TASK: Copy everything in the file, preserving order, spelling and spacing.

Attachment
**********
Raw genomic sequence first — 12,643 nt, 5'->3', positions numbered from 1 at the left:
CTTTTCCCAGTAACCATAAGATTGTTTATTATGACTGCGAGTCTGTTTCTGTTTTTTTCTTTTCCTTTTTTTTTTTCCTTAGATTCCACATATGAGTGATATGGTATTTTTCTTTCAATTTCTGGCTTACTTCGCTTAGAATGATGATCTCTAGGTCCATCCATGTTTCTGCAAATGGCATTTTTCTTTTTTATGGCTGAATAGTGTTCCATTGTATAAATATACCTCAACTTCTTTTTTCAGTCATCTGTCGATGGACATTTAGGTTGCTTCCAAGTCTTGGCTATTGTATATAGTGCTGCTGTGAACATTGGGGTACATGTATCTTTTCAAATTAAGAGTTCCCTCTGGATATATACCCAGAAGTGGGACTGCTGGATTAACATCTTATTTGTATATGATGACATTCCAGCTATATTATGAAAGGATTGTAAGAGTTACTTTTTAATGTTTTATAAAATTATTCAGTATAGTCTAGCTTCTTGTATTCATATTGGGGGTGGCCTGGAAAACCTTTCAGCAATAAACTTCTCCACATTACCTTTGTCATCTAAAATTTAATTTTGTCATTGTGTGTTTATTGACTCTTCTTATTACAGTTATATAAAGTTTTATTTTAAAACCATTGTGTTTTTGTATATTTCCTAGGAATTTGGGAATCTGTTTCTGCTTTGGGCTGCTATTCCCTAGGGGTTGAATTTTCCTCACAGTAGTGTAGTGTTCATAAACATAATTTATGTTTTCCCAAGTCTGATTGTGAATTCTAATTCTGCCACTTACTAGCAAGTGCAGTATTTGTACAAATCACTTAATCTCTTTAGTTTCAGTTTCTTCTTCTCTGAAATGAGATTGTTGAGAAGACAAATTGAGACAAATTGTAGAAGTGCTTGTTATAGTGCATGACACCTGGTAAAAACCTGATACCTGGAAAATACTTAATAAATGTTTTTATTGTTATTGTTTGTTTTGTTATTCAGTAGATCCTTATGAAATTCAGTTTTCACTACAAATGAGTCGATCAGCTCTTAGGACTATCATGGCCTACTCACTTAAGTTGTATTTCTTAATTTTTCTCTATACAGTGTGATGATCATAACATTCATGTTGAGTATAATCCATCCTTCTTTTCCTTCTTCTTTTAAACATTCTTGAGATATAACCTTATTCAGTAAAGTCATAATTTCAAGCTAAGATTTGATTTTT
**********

Raw genomic sequence first — 12,643 nt, 5'->3', positions numbered from 1 at the left:
CTTTTCCCAGTAACCATAAGATTGTTTATTATGACTGCGAGTCTGTTTCTGTTTTTTTCTTTTCCTTTTTTTTTTTCCTTAGATTCCACATATGAGTGATATGGTATTTTTCTTTCAATTTCTGGCTTACTTCGCTTAGAATGATGATCTCTAGGTCCATCCATGTTTCTGCAAATGGCATTTTTCTTTTTTATGGCTGAATAGTGTTCCATTGTATAAATATACCTCAACTTCTTTTTTCAGTCATCTGTCGATGGACATTTAGGTTGCTTCCAAGTCTTGGCTATTGTATATAGTGCTGCTGTGAACATTGGGGTACATGTATCTTTTCAAATTAAGAGTTCCCTCTGGATATATACCCAGAAGTGGGACTGCTGGATTAACATCTTATTTGTATATGATGACATTCCAGCTATATTATGAAAGGATTGTAAGAGTTACTTTTTAATGTTTTATAAAATTATTCAGTATAGTCTAGCTTCTTGTATTCATATTGGGGGTGGCCTGGAAAACCTTTCAGCAATAAACTTCTCCACATTACCTTTGTCATCTAAAATTTAATTTTGTCATTGTGTGTTTATTGACTCTTCTTATTACAGTTATATAAAGTTTTATTTTAAAACCATTGTGTTTTTGTATATTTCCTAGGAATTTGGGAATCTGTTTCTGCTTTGGGCTGCTATTCCCTAGGGGTTGAATTTTCCTCACAGTAGTGTAGTGTTCATAAACATAATTTATGTTTTCCCAAGTCTGATTGTGAATTCTAATTCTGCCACTTACTAGCAAGTGCAGTATTTGTACAAATCACTTAATCTCTTTAGTTTCAGTTTCTTCTTCTCTGAAATGAGATTGTTGAGAAGACAAATTGAGACAAATTGTAGAAGTGCTTGTTATAGTGCATGACACCTGGTAAAAACCTGATACCTGGAAAATACTTAATAAATGTTTTTATTGTTATTGTTTGTTTTGTTATTCAGTAGATCCTTATGAAATTCAGTTTTCACTACAAATGAGTCGATCAGCTCTTAGGACTATCATGGCCTACTCACTTAAGTTGTATTTCTTAATTTTTCTCTATACAGTGTGATGATCATAACATTCATGTTGAGTATAATCCATCCTTCTTTTCCTTCTTCTTTTAAACATTCTTGAGATATAACCTTATTCAGTAAAGTCATAATTTCAAGCTAAGATTTGATTTTT